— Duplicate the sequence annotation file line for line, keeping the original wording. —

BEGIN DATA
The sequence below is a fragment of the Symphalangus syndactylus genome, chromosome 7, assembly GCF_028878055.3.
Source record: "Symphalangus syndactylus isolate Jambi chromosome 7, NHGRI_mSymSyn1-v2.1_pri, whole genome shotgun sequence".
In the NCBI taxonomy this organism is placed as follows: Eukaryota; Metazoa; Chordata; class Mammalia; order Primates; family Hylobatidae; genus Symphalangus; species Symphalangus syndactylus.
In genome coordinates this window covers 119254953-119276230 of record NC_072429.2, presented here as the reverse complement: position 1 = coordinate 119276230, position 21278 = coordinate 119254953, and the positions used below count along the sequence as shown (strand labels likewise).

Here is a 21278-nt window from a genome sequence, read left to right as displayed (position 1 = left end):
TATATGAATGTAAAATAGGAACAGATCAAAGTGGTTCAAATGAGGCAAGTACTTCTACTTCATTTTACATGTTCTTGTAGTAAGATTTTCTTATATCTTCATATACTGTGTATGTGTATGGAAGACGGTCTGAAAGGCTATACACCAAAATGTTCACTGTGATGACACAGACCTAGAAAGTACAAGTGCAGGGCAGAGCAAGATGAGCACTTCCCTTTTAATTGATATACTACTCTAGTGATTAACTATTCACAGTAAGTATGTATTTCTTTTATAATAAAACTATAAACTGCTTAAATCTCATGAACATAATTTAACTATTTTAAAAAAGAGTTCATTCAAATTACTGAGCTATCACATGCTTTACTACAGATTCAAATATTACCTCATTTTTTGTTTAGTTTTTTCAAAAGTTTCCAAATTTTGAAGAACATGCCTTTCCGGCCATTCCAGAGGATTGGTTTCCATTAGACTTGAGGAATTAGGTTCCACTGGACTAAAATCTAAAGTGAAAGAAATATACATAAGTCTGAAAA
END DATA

The sequence below is a fragment of the Symphalangus syndactylus genome, chromosome 7, assembly GCF_028878055.3.
Source record: "Symphalangus syndactylus isolate Jambi chromosome 7, NHGRI_mSymSyn1-v2.1_pri, whole genome shotgun sequence".
In the NCBI taxonomy this organism is placed as follows: Eukaryota; Metazoa; Chordata; class Mammalia; order Primates; family Hylobatidae; genus Symphalangus; species Symphalangus syndactylus.
In genome coordinates this window covers 119254953-119276230 of record NC_072429.2, presented here as the reverse complement: position 1 = coordinate 119276230, position 21278 = coordinate 119254953, and the positions used below count along the sequence as shown (strand labels likewise).

Here is a 21278-nt window from a genome sequence, read left to right as displayed (position 1 = left end):
TATATGAATGTAAAATAGGAACAGATCAAAGTGGTTCAAATGAGGCAAGTACTTCTACTTCATTTTACATGTTCTTGTAGTAAGATTTTCTTATATCTTCATATACTGTGTATGTGTATGGAAGACGGTCTGAAAGGCTATACACCAAAATGTTCACTGTGATGACACAGACCTAGAAAGTACAAGTGCAGGGCAGAGCAAGATGAGCACTTCCCTTTTAATTGATATACTACTCTAGTGATTAACTATTCACAGTAAGTATGTATTTCTTTTATAATAAAACTATAAACTGCTTAAATCTCATGAACATAATTTAACTATTTTAAAAAAGAGTTCATTCAAATTACTGAGCTATCACATGCTTTACTACAGATTCAAATATTACCTCATTTTTTGTTTAGTTTTTTCAAAAGTTTCCAAATTTTGAAGAACATGCCTTTCCGGCCATTCCAGAGGATTGGTTTCCATTAGACTTGAGGAATTAGGTTCCACTGGACTAAAATCTAAAGTGAAAGAAATATACATAAGTCTGAAAA